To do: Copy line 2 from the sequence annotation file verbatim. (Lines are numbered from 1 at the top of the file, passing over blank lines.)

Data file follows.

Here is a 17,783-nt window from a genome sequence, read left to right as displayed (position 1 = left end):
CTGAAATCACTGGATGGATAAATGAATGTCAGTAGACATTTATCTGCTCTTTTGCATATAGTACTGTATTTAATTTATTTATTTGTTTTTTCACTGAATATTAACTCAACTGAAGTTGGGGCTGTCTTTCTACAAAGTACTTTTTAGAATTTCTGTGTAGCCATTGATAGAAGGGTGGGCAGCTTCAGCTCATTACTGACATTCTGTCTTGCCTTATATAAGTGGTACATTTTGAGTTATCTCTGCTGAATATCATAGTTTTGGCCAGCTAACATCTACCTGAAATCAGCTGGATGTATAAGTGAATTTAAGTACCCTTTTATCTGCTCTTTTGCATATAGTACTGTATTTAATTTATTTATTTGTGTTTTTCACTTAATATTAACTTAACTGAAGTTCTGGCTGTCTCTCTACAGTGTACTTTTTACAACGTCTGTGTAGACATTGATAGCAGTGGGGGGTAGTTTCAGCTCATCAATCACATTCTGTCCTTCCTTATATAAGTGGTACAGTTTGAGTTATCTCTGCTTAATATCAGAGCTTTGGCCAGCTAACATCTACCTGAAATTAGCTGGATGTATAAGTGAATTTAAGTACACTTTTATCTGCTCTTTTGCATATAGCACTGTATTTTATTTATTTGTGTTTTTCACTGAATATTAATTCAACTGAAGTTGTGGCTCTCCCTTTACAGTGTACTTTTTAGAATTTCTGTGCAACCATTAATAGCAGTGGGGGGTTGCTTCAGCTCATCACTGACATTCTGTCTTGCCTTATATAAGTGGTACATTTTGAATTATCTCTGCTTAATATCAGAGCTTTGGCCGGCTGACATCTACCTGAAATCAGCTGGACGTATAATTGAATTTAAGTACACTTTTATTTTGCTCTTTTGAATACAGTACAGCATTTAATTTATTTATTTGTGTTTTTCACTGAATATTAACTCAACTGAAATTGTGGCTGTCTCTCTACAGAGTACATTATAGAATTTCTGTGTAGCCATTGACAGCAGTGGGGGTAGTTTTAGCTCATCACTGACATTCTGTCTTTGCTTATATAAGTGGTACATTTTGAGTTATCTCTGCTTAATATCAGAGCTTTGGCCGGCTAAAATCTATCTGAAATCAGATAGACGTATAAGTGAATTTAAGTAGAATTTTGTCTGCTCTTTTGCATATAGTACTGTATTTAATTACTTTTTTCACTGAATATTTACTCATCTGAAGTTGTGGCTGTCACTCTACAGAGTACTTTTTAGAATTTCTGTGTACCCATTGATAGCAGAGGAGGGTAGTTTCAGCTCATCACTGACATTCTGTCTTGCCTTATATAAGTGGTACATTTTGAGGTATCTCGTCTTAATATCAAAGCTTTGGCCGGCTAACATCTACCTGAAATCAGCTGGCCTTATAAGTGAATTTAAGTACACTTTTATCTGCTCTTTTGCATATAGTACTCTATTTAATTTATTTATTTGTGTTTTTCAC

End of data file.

CTGAAATCACTGGATGGATAAATGAATGTCAGTAGACATTTATCTGCTCTTTTGCATATAGTACTGTATTTAATTTATTTATTTGTTTTTTCACTGAATATTAACTCAACTGAAGTTGGGGCTGTCTTTCTACAAAGTACTTTTTAGAATTTCTGTGTAGCCATTGATAGAAGGGTGGGCAGCTTCAGCTCATTACTGACATTCTGTCTTGCCTTATATAAGTGGTACATTTTGAGTTATCTCTGCTGAATATCATAGTTTTGGCCAGCTAACATCTACCTGAAATCAGCTGGATGTATAAGTGAATTTAAGTACCCTTTTATCTGCTCTTTTGCATATAGTACTGTATTTAATTTATTTATTTGTGTTTTTCACTTAATATTAACTTAACTGAAGTTCTGGCTGTCTCTCTACAGTGTACTTTTTACAACGTCTGTGTAGACATTGATAGCAGTGGGGGGTAGTTTCAGCTCATCAATCACATTCTGTCCTTCCTTATATAAGTGGTACAGTTTGAGTTATCTCTGCTTAATATCAGAGCTTTGGCCAGCTAACATCTACCTGAAATTAGCTGGATGTATAAGTGAATTTAAGTACACTTTTATCTGCTCTTTTGCATATAGCACTGTATTTTATTTATTTGTGTTTTTCACTGAATATTAATTCAACTGAAGTTGTGGCTCTCCCTTTACAGTGTACTTTTTAGAATTTCTGTGCAACCATTAATAGCAGTGGGGGGTTGCTTCAGCTCATCACTGACATTCTGTCTTGCCTTATATAAGTGGTACATTTTGAATTATCTCTGCTTAATATCAGAGCTTTGGCCGGCTGACATCTACCTGAAATCAGCTGGACGTATAATTGAATTTAAGTACACTTTTATTTTGCTCTTTTGAATACAGTACAGCATTTAATTTATTTATTTGTGTTTTTCACTGAATATTAACTCAACTGAAATTGTGGCTGTCTCTCTACAGAGTACATTATAGAATTTCTGTGTAGCCATTGACAGCAGTGGGGGTAGTTTTAGCTCATCACTGACATTCTGTCTTTGCTTATATAAGTGGTACATTTTGAGTTATCTCTGCTTAATATCAGAGCTTTGGCCGGCTAAAATCTATCTGAAATCAGATAGACGTATAAGTGAATTTAAGTAGAATTTTGTCTGCTCTTTTGCATATAGTACTGTATTTAATTACTTTTTTCACTGAATATTTACTCATCTGAAGTTGTGGCTGTCACTCTACAGAGTACTTTTTAGAATTTCTGTGTACCCATTGATAGCAGAGGAGGGTAGTTTCAGCTCATCACTGACATTCTGTCTTGCCTTATATAAGTGGTACATTTTGAGGTATCTCGTCTTAATATCAAAGCTTTGGCCGGCTAACATCTACCTGAAATCAGCTGGCCTTATAAGTGAATTTAAGTACACTTTTATCTGCTCTTTTGCATATAGTACTCTATTTAATTTATTTATTTGTGTTTTTCAC